Discovering Dewerstone Wood

Dewerstone Wood, Shaugh Prior, Devon

Route details and mapDownload as a print friendly PDF
Discover the fascinating remains of the china clay works along this walk © National Trust

Discover the fascinating remains of the china clay works along this walk

The Dewerstone crags are loved by climbers © National Trust staff

The Dewerstone crags are loved by climbers

Explore the South West countryside with our collection of one mile walks © National Trust

Explore the South West countryside with our collection of one mile walks

Route overview

Dewerstone Wood is located within the Dartmoor National Park and is close to the moorland village of Shaugh Prior. It’s a Site of Special Scientific Interest and important for its landscape and wildlife as well as for its archaeology and industrial heritage.

  • Grade of walk: Walking Boot (steep/rocky)
  • Type of walk: 'Hidden Places', 'Historical Footsteps'

Route details

See this step-by-step route marked on a map

Route map of the Discovering Dewerstone Wood walk in Devon
  • Directions
  • Route
  • Bus stop
  • Parking
  • Toilet
  • Viewpoint

Start: Shaugh Prior National Trust car park, grid ref: SX533637

  1. Start in the car park, outside what was once a kiln for the local china clay industry. Take the path starting at the notice board and head over the footbridge across the River Plym.

    Show/HideThe Shaugh China Clay Works

    Near the car park lie the ruins of a china clay drying works, which operated from around 1870 until the 1960s. Liquidised clay was driven by gravity down a pipe from quarries on the moor, near Cadworthy Bridge. The clay was filtered of grits and fed into massive settling tanks where excess water would be drained off. Clouds of steam billowed from the coal-fired kilns which dried the wet clay. These were then formed into blocks and transported to the train station, initially by horse and cart and later by lorry, for use in various processes from cosmetics to medicines and paper.

    Discover the fascinating remains of the china clay works along this walk © National Trust
  2. Once over the bridge, you'll find the remains of the Ferro Ceramic Mine and Brickworks, directly in front of you. The most notable feature, which you can still see today, is the long tunnel brick kiln which was built in the late 19th century. To continue, follow the granite boulder path in an easterly direction.

    Show/HideThe Dewerstone cup

    High up on the hill above the tall cliffs at Dewerstone are two stony banks which form ramparts that cut off the spur end of the hilltop. These belong to a Neolithic tor enclosure dating back some 5000 years. About 3000 years ago, in the Bronze Age, another enclosure with a small hut circle was built inside the earlier defence. Was it someone once living here that gave a Dewerstone climber in the 1960s the find of a lifetime when they discovered a small Bronze Age pottery vessel hidden in the cliffs?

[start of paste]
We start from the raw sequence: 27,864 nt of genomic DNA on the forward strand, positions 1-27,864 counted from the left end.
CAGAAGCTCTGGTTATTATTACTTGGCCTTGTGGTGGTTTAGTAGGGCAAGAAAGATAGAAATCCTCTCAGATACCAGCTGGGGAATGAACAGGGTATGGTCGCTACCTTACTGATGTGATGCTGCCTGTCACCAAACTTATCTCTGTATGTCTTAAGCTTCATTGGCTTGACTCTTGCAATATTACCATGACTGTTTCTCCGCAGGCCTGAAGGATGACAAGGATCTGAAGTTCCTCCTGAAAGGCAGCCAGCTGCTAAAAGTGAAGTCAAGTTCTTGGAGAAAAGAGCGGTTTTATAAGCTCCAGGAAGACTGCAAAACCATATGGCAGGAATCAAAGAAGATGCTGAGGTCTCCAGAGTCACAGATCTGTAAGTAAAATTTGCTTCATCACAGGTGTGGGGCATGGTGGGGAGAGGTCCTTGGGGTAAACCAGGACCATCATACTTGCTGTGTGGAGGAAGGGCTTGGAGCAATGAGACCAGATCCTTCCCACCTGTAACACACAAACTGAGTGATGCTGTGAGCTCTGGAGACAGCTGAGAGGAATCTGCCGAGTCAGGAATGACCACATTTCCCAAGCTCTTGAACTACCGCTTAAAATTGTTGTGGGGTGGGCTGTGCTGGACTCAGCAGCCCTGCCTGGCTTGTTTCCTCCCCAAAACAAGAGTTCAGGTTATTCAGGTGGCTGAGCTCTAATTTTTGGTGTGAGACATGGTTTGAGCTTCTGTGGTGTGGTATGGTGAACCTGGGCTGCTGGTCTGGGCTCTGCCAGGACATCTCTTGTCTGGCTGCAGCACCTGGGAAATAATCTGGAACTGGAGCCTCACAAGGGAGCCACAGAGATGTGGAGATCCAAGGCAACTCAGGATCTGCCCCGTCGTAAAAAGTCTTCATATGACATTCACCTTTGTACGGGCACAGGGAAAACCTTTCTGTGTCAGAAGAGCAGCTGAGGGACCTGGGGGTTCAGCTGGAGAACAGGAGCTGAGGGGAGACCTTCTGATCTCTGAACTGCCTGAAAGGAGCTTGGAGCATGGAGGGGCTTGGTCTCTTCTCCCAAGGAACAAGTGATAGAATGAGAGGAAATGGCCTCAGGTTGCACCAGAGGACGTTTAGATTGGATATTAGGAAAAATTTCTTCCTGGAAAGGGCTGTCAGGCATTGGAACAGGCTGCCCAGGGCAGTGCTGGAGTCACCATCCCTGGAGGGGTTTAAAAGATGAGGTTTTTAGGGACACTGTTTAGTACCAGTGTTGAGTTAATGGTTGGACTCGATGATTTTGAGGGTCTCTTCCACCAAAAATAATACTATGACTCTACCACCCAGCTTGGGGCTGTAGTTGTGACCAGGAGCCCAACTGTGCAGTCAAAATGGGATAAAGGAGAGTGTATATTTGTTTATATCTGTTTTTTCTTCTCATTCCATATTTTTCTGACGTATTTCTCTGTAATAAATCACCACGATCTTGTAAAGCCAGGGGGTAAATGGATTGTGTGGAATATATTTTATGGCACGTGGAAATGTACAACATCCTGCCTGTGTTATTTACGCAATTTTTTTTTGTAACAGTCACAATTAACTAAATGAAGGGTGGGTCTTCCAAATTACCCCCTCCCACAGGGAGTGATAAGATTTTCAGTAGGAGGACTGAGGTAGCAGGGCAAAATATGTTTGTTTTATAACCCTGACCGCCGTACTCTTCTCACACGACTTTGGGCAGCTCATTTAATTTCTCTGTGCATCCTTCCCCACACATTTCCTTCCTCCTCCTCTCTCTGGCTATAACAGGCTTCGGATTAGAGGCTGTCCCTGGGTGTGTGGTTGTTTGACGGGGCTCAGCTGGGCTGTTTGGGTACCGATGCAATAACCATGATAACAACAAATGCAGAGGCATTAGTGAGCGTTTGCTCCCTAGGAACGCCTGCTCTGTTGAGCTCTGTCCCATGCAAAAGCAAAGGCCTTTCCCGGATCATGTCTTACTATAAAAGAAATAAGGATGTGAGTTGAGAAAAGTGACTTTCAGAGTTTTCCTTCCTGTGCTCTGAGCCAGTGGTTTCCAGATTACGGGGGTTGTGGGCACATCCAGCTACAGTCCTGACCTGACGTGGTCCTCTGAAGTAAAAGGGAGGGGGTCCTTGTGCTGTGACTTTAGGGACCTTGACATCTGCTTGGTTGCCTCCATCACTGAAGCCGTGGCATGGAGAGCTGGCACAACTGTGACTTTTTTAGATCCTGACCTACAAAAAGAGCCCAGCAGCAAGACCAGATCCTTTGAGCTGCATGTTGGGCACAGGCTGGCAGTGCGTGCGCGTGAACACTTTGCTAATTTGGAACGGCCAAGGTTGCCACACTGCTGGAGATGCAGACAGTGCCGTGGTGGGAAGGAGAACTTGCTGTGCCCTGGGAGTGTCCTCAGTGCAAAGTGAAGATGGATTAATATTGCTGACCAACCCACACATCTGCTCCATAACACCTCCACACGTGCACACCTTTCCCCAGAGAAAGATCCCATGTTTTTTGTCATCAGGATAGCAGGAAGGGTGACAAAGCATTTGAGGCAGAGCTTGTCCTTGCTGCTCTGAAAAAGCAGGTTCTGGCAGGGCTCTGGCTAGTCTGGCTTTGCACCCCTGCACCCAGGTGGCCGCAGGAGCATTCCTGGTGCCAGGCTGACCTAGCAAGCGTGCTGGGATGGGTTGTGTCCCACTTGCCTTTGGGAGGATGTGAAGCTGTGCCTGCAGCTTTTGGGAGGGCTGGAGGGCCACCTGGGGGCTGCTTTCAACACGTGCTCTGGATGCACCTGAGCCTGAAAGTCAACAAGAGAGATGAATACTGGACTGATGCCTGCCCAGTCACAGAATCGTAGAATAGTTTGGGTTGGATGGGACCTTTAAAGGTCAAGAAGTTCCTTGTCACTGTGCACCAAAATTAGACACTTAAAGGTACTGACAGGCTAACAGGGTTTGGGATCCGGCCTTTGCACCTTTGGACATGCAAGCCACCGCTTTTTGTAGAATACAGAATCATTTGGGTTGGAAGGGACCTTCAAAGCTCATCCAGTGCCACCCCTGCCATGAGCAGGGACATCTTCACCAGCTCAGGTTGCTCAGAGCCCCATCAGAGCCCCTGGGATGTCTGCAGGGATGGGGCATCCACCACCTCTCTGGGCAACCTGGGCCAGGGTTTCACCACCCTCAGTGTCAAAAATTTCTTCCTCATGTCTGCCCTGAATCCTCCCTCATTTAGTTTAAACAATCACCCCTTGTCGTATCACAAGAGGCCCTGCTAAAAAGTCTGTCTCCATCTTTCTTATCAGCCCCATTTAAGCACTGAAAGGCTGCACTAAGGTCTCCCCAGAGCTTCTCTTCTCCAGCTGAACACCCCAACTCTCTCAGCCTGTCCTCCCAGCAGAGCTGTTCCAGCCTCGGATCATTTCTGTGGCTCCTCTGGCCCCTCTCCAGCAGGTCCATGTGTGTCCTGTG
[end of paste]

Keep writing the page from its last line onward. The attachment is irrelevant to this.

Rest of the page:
The Dewerstone crags are loved by climbers © National Trust staff
  3. Continue on this path as it curves sharply round to the left and advances uphill another 100ft (30m). The path should then level out to form what was once a tramway for the Dewerstone granite quarries. Follow this track round the hill, passing a couple of the disused quarries on your right and looking out for the granite tramway sleepers under your feet.

    Show/HideClimbing at Dewerstone

    The Dewerstone stands in a commanding position above the River Plym. It takes its name from the Dartmoor legend of demonic hunter Dewer; the Devil himself. When night fell, Dewer would hunt down people who were lost on the moor. Accompanied by a pack of fearsome, ghostly dogs called Whist Hounds, Dewer would drive people to their deaths via a fatal fall from Drewerstones highest cliff: the 150ft (45ft) Devils Rock. These days Devils Rock is a climbing hotspot in the South West.

    Explore the South West countryside with our collection of one mile walks © National Trust
  4. Just before you reach Dewerstone cottage, the former counting house, stables and smithy for the quarries, take a sharp left down the hill. Keep going along this footpath, following the River Meavy downstream, this should take you back to the car park.

  5. We hope that you really enjoyed this one-mile walk. The National Trust looks after some of the most spectacular areas of countryside for the enjoyment of all. We need your support to help us continue our work to cherish the countryside and provide access to our beautiful and refreshing landscapes. To find out more about how you too can help our work as a volunteer, member or donor please go to www.nationaltrust.org.uk

End: Shaugh Prior National Trust car park, grid ref: SX533637

  • Trail: Walking
  • Grade: Moderate
  • Distance: 1 mile (1.6km)
  • Time: 30 minutes to 40 minutes
  • OS Map: Landranger OL28
  • Terrain:

    Circular route with some steep inclines. It can get very muddy, especially after wet weather, so definitely bring walking boots. Dogs are welcome but please keep them on leads near livestock.

  • How to get here:

    By bus: Plymouth City 59, between Plymouth, Plympton, Sparkwell, Bickleigh and Plympton's George Park & Ride, alight National Trust car park at Shaugh Bridge

    By train: Plymouth Station, 6 miles (9.6km)

    By car: From A38, exit at Manadon Junction and take A386 towards Tavistock. At Bickleigh Cross (immediately after Belliver Roundabout), turn right onto New Road, then 3rd left onto Hele Lane. At end of lane, turn left towards Shaugh Prior. Car park is on left immediately after bridge over River Plym

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